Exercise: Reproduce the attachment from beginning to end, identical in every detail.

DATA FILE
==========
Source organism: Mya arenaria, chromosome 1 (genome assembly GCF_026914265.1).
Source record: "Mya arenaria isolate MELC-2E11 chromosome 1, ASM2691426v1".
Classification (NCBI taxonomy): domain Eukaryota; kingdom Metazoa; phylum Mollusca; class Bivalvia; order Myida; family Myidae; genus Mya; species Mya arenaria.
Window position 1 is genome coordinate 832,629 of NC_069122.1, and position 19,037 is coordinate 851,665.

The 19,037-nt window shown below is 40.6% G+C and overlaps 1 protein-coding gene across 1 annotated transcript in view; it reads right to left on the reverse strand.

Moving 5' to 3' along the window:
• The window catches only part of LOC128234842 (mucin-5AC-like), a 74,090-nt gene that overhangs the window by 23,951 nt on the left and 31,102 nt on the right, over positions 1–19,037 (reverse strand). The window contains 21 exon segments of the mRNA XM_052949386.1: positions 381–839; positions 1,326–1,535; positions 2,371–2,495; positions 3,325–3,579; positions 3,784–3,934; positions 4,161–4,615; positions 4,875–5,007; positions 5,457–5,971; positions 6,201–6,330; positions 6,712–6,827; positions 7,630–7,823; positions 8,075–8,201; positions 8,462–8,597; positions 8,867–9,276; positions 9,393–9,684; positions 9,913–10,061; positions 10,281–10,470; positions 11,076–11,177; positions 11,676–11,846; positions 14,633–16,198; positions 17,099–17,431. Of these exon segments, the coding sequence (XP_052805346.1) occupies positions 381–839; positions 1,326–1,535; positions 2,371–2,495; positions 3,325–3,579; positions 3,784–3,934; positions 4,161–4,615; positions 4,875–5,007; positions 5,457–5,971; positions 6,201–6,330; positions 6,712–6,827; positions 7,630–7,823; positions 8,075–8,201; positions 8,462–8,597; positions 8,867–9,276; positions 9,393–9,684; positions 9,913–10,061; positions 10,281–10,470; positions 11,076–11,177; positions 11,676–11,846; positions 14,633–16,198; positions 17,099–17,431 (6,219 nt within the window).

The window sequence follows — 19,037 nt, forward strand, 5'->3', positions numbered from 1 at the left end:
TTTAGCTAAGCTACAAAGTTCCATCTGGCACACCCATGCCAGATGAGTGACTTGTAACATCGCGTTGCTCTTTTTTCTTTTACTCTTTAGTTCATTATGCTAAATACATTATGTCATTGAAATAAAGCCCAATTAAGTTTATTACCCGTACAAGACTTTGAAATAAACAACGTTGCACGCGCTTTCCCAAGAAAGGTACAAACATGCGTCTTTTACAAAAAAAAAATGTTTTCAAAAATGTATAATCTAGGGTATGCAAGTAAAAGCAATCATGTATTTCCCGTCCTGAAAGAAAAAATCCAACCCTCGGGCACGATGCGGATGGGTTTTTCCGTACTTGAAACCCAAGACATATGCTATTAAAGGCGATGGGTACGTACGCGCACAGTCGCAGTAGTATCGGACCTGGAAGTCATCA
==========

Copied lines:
Source organism: Mya arenaria, chromosome 1 (genome assembly GCF_026914265.1).
Source record: "Mya arenaria isolate MELC-2E11 chromosome 1, ASM2691426v1".
Classification (NCBI taxonomy): domain Eukaryota; kingdom Metazoa; phylum Mollusca; class Bivalvia; order Myida; family Myidae; genus Mya; species Mya arenaria.
Window position 1 is genome coordinate 832,629 of NC_069122.1, and position 19,037 is coordinate 851,665.

The 19,037-nt window shown below is 40.6% G+C and overlaps 1 protein-coding gene across 1 annotated transcript in view; it reads right to left on the reverse strand.

Moving 5' to 3' along the window:
• The window catches only part of LOC128234842 (mucin-5AC-like), a 74,090-nt gene that overhangs the window by 23,951 nt on the left and 31,102 nt on the right, over positions 1–19,037 (reverse strand). The window contains 21 exon segments of the mRNA XM_052949386.1: positions 381–839; positions 1,326–1,535; positions 2,371–2,495; positions 3,325–3,579; positions 3,784–3,934; positions 4,161–4,615; positions 4,875–5,007; positions 5,457–5,971; positions 6,201–6,330; positions 6,712–6,827; positions 7,630–7,823; positions 8,075–8,201; positions 8,462–8,597; positions 8,867–9,276; positions 9,393–9,684; positions 9,913–10,061; positions 10,281–10,470; positions 11,076–11,177; positions 11,676–11,846; positions 14,633–16,198; positions 17,099–17,431. Of these exon segments, the coding sequence (XP_052805346.1) occupies positions 381–839; positions 1,326–1,535; positions 2,371–2,495; positions 3,325–3,579; positions 3,784–3,934; positions 4,161–4,615; positions 4,875–5,007; positions 5,457–5,971; positions 6,201–6,330; positions 6,712–6,827; positions 7,630–7,823; positions 8,075–8,201; positions 8,462–8,597; positions 8,867–9,276; positions 9,393–9,684; positions 9,913–10,061; positions 10,281–10,470; positions 11,076–11,177; positions 11,676–11,846; positions 14,633–16,198; positions 17,099–17,431 (6,219 nt within the window).

The window sequence follows — 19,037 nt, forward strand, 5'->3', positions numbered from 1 at the left end:
TTTAGCTAAGCTACAAAGTTCCATCTGGCACACCCATGCCAGATGAGTGACTTGTAACATCGCGTTGCTCTTTTTTCTTTTACTCTTTAGTTCATTATGCTAAATACATTATGTCATTGAAATAAAGCCCAATTAAGTTTATTACCCGTACAAGACTTTGAAATAAACAACGTTGCACGCGCTTTCCCAAGAAAGGTACAAACATGCGTCTTTTACAAAAAAAAAATGTTTTCAAAAATGTATAATCTAGGGTATGCAAGTAAAAGCAATCATGTATTTCCCGTCCTGAAAGAAAAAATCCAACCCTCGGGCACGATGCGGATGGGTTTTTCCGTACTTGAAACCCAAGACATATGCTATTAAAGGCGATGGGTACGTACGCGCACAGTCGCAGTAGTATCGGACCTGGAAGTCATCA